The peninsula at issue
The peninsula between Waiatt Creek (left) and Hummingbird Lake (on right) is covered with an old-growth Douglas fir forest with trees around 350 years of age.
On the north side of Hummingbird Lake, a peninsula juts to the southwest. Surrounded almost entirely by water, the striking feature contains one of Quadra Island’s finest examples of an intact old-growth Douglas-fir forest. A ring count of a recently fallen tree suggests the older trees in this forest are about 350 years old. The forest is on publicly-owned land on which a licence to cut trees was granted to Okisollo Resources. When the company was awarded a woodlot licence (WL 2031) in 2007, the company refused to put any kind of reserve on the area.
But the old-growth forest in this area is supposed to be protected under provisions of the Vancouver Island Land Use Plan’s Special Management Zone 19. That provision is still in legal effect but is being ignored by the ministry of forests and the woodlot tenure holder.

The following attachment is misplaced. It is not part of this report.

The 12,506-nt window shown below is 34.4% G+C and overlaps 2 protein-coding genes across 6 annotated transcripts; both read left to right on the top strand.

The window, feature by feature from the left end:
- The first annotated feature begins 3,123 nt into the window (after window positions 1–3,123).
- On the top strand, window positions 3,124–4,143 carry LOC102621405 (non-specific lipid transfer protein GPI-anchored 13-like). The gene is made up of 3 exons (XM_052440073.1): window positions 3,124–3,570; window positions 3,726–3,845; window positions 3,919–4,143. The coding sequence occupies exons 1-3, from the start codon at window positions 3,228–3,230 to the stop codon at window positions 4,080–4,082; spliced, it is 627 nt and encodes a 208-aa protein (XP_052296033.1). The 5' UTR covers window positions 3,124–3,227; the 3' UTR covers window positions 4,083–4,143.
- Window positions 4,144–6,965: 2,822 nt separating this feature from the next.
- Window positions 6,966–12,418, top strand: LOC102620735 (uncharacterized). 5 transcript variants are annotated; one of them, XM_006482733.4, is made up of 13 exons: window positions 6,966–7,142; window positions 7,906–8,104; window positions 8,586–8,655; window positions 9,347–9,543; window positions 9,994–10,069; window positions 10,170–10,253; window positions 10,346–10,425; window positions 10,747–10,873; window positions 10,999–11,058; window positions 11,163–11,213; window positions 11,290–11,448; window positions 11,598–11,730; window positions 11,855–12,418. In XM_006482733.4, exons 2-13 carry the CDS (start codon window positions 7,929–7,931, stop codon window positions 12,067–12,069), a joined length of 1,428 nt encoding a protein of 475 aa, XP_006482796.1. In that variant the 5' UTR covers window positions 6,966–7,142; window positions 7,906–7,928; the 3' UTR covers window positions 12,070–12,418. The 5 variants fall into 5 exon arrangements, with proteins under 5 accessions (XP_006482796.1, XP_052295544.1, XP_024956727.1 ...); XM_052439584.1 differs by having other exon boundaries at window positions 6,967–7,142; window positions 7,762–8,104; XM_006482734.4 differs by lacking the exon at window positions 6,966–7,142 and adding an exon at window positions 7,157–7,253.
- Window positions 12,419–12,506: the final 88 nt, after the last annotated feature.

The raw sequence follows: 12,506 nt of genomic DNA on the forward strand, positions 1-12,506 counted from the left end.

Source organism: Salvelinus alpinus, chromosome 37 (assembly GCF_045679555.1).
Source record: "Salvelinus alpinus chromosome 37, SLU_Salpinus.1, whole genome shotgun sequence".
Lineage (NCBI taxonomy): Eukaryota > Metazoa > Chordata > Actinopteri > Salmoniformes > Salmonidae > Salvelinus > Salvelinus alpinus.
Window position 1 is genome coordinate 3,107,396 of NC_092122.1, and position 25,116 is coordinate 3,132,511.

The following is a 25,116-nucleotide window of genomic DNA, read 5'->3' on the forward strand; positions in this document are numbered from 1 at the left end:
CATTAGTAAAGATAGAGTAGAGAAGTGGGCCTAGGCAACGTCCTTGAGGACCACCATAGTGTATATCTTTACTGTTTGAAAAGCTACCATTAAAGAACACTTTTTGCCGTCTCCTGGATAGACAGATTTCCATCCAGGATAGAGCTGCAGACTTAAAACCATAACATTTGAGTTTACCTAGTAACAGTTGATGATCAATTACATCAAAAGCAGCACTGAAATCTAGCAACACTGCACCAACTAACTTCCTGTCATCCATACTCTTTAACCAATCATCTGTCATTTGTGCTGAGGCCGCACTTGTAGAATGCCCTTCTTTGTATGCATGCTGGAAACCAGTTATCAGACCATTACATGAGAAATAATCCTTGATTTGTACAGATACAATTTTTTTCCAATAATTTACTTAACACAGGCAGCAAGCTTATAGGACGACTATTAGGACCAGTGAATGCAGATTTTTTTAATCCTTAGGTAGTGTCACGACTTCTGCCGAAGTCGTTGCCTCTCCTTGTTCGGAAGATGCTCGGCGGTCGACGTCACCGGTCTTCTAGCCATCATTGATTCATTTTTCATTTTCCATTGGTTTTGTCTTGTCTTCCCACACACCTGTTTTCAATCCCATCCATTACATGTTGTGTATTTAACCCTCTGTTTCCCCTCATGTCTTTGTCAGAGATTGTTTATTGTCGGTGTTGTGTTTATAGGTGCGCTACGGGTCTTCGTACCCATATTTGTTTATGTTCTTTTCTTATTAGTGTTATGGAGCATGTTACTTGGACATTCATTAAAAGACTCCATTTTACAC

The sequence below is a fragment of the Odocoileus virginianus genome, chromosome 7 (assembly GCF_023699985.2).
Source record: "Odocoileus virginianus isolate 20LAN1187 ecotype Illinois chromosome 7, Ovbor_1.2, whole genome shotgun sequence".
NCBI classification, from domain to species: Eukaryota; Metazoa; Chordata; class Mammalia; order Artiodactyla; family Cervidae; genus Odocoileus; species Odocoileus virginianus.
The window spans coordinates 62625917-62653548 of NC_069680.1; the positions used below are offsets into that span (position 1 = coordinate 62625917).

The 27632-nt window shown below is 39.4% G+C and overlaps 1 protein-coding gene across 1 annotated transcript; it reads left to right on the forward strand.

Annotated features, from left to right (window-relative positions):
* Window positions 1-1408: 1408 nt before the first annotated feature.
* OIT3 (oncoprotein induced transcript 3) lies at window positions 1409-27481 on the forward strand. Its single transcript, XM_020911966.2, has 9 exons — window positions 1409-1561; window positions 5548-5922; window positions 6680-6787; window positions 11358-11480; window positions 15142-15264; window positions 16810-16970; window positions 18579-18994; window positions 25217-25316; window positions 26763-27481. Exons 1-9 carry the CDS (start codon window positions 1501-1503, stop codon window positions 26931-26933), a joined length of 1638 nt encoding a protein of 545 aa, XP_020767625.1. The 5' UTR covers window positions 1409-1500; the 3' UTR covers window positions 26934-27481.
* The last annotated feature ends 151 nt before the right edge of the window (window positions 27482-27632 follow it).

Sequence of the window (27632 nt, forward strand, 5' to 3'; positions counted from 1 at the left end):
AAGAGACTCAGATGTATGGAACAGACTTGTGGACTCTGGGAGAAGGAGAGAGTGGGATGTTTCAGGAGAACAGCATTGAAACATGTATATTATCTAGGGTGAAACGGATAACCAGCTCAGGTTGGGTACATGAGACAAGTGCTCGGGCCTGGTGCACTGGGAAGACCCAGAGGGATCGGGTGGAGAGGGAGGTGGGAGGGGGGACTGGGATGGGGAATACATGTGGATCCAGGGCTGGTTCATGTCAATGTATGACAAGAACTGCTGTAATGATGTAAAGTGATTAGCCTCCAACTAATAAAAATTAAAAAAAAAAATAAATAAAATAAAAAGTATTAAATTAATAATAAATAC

Sadly, in 2019, Okisollo began logging the old-growth forest along the north side of the lake, to the west of the peninsula.
Old-growth Douglas-fir on the peninsula
Old growth on the peninsula are as dense as can be found anywhere on the Discovery Islands
View of the peninsula old growth and Waiatt Creek from above.
A blue-listed Northern Red-Legged Frog observed in the forest on the peninsula
A healthy understory of Western Hemlock grows between the Douglas fir veterans
Growth rings on this fallen Douglas fir indicate the older trees on the peninsula are 350 years old
Hummingbird Lake empties into Waiatt Bay through Waiatt Creek, a salmon-bearing stream
The east end of Hummingbird Lake, as seen from the peninsula